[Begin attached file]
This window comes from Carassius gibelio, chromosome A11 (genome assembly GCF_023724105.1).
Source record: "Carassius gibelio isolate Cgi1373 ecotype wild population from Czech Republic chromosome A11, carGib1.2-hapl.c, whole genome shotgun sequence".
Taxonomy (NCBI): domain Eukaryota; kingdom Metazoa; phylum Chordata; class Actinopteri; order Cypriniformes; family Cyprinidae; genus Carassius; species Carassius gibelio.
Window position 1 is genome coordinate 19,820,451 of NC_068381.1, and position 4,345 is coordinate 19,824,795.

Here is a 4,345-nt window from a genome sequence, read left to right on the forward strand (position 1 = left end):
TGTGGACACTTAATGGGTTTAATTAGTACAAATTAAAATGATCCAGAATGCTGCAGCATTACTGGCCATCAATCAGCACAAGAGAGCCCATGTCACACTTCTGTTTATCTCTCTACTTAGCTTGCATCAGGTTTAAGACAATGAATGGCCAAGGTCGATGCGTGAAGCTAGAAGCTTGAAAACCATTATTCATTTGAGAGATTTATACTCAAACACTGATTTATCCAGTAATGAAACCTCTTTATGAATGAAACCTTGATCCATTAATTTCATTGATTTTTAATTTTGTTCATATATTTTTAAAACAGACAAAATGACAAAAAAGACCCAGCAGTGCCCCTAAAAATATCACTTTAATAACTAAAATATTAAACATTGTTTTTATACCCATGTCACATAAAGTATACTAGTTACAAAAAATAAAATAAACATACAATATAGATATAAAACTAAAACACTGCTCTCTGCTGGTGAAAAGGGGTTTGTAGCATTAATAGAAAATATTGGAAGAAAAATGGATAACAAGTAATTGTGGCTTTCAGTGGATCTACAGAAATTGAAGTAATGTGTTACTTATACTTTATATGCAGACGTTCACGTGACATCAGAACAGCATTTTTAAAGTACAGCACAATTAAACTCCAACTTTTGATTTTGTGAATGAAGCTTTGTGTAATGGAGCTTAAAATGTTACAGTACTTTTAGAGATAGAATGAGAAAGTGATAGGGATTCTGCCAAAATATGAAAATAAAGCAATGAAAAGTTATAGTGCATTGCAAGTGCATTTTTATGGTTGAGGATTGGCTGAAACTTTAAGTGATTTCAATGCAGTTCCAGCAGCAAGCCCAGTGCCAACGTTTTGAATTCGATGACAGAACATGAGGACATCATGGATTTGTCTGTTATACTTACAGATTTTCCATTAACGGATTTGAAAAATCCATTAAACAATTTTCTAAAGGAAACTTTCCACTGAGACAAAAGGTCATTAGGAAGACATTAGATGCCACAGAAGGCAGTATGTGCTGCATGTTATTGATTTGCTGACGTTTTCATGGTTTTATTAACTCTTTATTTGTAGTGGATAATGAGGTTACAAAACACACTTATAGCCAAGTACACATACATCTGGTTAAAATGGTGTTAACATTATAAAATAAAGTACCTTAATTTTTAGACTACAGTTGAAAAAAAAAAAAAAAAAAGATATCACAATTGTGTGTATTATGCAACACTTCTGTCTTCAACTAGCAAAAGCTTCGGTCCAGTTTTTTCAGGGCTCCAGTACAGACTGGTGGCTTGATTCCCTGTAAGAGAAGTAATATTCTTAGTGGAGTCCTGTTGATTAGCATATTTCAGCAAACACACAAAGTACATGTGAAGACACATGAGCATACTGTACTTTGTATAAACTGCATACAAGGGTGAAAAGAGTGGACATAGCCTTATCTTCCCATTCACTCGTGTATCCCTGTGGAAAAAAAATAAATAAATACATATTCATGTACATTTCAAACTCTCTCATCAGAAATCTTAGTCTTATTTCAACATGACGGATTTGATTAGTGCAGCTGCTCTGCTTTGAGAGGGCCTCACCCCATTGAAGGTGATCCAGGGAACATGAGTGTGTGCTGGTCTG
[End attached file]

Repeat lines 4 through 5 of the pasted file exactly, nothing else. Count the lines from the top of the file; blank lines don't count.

Window position 1 is genome coordinate 19,820,451 of NC_068381.1, and position 4,345 is coordinate 19,824,795.

Here is a 4,345-nt window from a genome sequence, read left to right on the forward strand (position 1 = left end):